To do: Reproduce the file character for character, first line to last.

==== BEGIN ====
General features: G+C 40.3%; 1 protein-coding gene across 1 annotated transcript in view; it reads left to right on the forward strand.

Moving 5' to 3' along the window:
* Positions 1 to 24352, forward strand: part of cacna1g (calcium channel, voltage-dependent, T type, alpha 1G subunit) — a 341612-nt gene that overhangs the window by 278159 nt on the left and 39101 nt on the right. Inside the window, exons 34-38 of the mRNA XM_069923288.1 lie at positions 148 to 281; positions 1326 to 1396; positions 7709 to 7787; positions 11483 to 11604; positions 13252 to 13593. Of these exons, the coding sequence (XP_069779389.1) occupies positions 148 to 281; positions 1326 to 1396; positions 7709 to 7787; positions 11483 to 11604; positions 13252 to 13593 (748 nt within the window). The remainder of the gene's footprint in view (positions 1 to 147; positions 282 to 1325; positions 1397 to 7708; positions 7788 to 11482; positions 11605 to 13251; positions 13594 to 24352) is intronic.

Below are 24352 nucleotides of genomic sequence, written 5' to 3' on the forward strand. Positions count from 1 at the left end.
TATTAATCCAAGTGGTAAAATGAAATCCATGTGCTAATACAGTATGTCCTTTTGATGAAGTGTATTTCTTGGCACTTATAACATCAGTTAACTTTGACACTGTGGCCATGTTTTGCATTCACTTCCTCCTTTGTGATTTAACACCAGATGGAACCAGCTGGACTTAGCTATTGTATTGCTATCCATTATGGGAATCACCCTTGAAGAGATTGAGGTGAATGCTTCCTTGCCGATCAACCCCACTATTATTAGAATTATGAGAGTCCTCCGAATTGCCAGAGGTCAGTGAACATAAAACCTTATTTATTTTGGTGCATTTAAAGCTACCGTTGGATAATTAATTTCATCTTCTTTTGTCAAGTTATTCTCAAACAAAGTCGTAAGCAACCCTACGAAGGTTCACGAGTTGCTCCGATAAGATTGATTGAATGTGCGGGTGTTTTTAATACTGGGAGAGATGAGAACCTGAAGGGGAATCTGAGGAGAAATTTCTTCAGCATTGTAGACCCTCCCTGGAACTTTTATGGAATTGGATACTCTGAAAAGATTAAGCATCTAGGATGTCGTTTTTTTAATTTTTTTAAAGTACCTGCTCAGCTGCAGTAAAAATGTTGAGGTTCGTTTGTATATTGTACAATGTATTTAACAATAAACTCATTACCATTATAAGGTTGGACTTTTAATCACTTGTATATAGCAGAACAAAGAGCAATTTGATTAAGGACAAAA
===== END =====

General features: G+C 40.3%; 1 protein-coding gene across 1 annotated transcript in view; it reads left to right on the forward strand.

Moving 5' to 3' along the window:
* Positions 1 to 24352, forward strand: part of cacna1g (calcium channel, voltage-dependent, T type, alpha 1G subunit) — a 341612-nt gene that overhangs the window by 278159 nt on the left and 39101 nt on the right. Inside the window, exons 34-38 of the mRNA XM_069923288.1 lie at positions 148 to 281; positions 1326 to 1396; positions 7709 to 7787; positions 11483 to 11604; positions 13252 to 13593. Of these exons, the coding sequence (XP_069779389.1) occupies positions 148 to 281; positions 1326 to 1396; positions 7709 to 7787; positions 11483 to 11604; positions 13252 to 13593 (748 nt within the window). The remainder of the gene's footprint in view (positions 1 to 147; positions 282 to 1325; positions 1397 to 7708; positions 7788 to 11482; positions 11605 to 13251; positions 13594 to 24352) is intronic.

Below are 24352 nucleotides of genomic sequence, written 5' to 3' on the forward strand. Positions count from 1 at the left end.
TATTAATCCAAGTGGTAAAATGAAATCCATGTGCTAATACAGTATGTCCTTTTGATGAAGTGTATTTCTTGGCACTTATAACATCAGTTAACTTTGACACTGTGGCCATGTTTTGCATTCACTTCCTCCTTTGTGATTTAACACCAGATGGAACCAGCTGGACTTAGCTATTGTATTGCTATCCATTATGGGAATCACCCTTGAAGAGATTGAGGTGAATGCTTCCTTGCCGATCAACCCCACTATTATTAGAATTATGAGAGTCCTCCGAATTGCCAGAGGTCAGTGAACATAAAACCTTATTTATTTTGGTGCATTTAAAGCTACCGTTGGATAATTAATTTCATCTTCTTTTGTCAAGTTATTCTCAAACAAAGTCGTAAGCAACCCTACGAAGGTTCACGAGTTGCTCCGATAAGATTGATTGAATGTGCGGGTGTTTTTAATACTGGGAGAGATGAGAACCTGAAGGGGAATCTGAGGAGAAATTTCTTCAGCATTGTAGACCCTCCCTGGAACTTTTATGGAATTGGATACTCTGAAAAGATTAAGCATCTAGGATGTCGTTTTTTTAATTTTTTTAAAGTACCTGCTCAGCTGCAGTAAAAATGTTGAGGTTCGTTTGTATATTGTACAATGTATTTAACAATAAACTCATTACCATTATAAGGTTGGACTTTTAATCACTTGTATATAGCAGAACAAAGAGCAATTTGATTAAGGACAAAA